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README.md

README.md

Twitter Data Basics

Connect to Twitter’s API using Mike Kearney’s ‘rtweet’ package. Collect tweets via keywords, from a specific geographic location, or from a specific user’s timeline. Also do some basic plotting to explore data like geo-maps and a word cloud. Important: this script assumes you have a Twitter developer account, which you can easily set up following this tutorial.

Setup

# load libraries ----
library(rtweet)
library(tidyverse)
library(maps)
library(tidytext)
library(httpuv)
library(wordcloud)

1 - Authenticate for Twitter API access

If you don’t know how to get these values see this tutorial

# first establish authentication. Replace the dummy values below with your own
# store api keys (these are fake example values; replace with your own keys)
api_key <- "afYS4vbIlPAj096E60c4W1fiK"
api_secret_key <- "bI91kqnqFoNCrZFbsjAWHD4gJ91LQAhdCJXCj3yscfuULtNkuu"

# authenticate via web browser
token <- create_token(
  app = "YourApp",
  consumer_key = api_key,
  consumer_secret = api_secret_key)

2 - Search tweets and save them

(Or jump to step 3 if you’ve downloaded the “trump_tweets.csv” data directly)

# search for 5000 tweets sent from the US mentioning Trump
tweets <- search_tweets("#trump", geocode = lookup_coords("usa"), n = 5000)

# you could also search a user's timeline
trump <- get_timelines("realdonaldtrump", n = 500)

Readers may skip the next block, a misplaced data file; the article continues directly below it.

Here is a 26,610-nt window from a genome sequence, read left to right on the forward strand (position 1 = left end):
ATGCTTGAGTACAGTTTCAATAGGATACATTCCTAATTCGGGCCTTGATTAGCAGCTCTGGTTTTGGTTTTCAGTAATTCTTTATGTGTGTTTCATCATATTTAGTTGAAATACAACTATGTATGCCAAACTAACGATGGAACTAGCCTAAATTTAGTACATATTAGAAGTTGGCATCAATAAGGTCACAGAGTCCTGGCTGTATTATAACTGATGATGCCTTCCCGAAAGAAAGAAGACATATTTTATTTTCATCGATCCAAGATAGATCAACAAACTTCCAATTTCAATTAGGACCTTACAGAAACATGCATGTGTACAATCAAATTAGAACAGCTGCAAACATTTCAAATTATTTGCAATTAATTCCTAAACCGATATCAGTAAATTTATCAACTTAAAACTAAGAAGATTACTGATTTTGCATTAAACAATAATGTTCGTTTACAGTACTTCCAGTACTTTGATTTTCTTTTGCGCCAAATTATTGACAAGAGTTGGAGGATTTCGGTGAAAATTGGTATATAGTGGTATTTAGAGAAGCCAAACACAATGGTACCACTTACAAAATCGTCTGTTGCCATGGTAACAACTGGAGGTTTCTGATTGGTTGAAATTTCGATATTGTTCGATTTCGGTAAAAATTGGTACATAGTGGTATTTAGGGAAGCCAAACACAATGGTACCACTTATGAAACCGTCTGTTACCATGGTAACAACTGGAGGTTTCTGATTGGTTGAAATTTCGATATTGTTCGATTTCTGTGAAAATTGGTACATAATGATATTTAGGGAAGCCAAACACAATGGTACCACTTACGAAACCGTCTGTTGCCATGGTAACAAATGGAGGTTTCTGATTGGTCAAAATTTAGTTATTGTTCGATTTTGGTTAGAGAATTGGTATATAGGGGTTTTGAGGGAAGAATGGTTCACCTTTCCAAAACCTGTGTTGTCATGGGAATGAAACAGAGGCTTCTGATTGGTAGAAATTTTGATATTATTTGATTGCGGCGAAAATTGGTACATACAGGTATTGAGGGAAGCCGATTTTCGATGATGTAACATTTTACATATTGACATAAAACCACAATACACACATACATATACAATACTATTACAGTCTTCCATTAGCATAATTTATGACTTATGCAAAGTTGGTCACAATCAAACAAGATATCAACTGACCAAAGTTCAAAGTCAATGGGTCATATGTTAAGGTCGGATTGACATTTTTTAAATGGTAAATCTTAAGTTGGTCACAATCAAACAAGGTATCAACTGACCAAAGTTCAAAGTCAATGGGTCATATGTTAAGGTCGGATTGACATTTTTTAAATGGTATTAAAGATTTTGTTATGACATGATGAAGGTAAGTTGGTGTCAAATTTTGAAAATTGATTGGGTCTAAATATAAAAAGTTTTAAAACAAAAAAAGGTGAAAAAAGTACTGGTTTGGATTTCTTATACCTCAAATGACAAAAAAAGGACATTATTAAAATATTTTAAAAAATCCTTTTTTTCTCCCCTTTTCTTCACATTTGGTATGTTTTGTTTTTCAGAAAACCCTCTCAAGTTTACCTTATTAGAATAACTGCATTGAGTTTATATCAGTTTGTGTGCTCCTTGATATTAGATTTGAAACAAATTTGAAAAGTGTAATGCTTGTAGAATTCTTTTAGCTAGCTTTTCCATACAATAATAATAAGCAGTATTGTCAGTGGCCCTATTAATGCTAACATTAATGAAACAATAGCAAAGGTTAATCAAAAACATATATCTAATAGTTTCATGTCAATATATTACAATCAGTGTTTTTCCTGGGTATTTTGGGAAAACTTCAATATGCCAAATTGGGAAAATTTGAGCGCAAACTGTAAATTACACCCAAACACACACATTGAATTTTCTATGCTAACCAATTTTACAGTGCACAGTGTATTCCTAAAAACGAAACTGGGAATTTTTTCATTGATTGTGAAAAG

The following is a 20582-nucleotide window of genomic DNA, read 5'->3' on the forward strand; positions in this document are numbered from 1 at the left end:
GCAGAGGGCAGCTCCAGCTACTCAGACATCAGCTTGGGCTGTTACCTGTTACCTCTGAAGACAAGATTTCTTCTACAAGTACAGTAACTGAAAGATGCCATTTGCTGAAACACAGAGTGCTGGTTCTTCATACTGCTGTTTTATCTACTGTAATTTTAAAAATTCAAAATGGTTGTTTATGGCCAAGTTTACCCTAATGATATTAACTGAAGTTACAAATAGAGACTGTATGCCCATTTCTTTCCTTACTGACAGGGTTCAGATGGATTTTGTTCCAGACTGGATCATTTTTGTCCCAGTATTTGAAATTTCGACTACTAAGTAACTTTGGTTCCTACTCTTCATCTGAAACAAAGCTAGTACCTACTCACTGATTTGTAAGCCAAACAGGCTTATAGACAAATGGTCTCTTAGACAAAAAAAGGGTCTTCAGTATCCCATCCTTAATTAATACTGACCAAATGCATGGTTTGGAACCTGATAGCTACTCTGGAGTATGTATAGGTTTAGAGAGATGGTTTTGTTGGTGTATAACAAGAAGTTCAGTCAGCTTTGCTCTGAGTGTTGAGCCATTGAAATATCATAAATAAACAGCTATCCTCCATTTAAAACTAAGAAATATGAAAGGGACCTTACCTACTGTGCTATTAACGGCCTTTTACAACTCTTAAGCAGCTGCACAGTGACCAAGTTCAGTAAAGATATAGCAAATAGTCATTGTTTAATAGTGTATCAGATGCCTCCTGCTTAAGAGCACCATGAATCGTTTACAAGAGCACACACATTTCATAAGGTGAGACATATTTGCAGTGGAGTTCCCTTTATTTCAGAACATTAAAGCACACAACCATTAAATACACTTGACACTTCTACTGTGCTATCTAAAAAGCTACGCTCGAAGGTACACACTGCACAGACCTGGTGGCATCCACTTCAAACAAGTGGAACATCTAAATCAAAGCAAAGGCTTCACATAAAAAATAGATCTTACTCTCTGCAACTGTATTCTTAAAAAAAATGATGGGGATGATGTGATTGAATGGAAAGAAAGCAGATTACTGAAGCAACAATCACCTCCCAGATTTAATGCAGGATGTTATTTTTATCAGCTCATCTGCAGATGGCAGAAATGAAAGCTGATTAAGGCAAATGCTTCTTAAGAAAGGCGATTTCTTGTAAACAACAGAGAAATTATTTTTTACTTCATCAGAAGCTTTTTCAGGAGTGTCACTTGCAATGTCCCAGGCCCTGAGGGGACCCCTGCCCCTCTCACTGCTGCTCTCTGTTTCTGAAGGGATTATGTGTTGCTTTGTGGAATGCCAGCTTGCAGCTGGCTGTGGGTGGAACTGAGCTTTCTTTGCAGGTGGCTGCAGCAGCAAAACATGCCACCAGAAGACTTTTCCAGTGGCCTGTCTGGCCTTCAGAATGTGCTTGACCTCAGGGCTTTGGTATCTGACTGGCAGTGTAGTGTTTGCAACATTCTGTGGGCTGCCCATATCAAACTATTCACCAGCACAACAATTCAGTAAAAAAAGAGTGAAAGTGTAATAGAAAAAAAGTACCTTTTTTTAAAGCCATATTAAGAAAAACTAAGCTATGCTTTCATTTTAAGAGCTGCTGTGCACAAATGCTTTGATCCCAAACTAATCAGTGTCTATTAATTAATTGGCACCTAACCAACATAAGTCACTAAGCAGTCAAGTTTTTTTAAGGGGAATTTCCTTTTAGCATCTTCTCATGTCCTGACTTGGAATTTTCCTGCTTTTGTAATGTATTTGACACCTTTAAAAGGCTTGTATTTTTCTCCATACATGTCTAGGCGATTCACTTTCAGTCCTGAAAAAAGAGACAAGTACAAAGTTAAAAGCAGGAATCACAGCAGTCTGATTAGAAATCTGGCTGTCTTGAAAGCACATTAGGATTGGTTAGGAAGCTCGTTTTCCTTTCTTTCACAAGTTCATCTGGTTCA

# unlist and save as csv
save_as_csv(tweets, "trump_tweets.csv")

3 - In what states are people tweeting about Trump?

#if you didn't collect your own tweets load in file of Trump tweets
tweets <- read_csv("trump_tweets.csv")

# plot on a map
# create lat/lng variables using all available tweet and profile geo-location data
# note: you may not have much lat_lng data in your available set, depends on which users appear in your set
# geo-tagged data is often sparse
tweets <- lat_lng(tweets)

#plot state boundaries
par(mar = c(0, 0, 0, 0))
maps::map("state", lwd = .25)

#plot lat and lng points onto state map
with(tweets, points(lng, lat, pch = 20, cex = .75, col = rgb(0, .3, .7, .75)))

3 - Explore most used words in dataset - construct wordcloud

# remove URLs
tweets$text <- gsub("https\\S*","", tweets$text)

# remove "@username" tags
tweets$text <- gsub("@\\w+", "", tweets$text) 

# put data into tidy text format - note we use 'token = 'tweets'' for twitter-specific text preprocessing
tweets_tokens <- tweets %>% 
  unnest_tokens(word, text, token = "tweets") %>% 
  # remove numbers
  filter(!str_detect(word, "^[0-9]*$")) %>%
  # remove stop words
  anti_join(stop_words) %>%
  # stem the words
  mutate(word = SnowballC::wordStem(word))

#plot
wordcloud(tweets_tokens$word, min.freq=200)

You can take out commonly occuring expressions that aren’t of interest to make a cleaner word cloud using something like this

tweets_tokens_trim <- tweets_tokens %>% filter(word != 'amp')

#replot
wordcloud(tweets_tokens_trim$word, min.freq=200)

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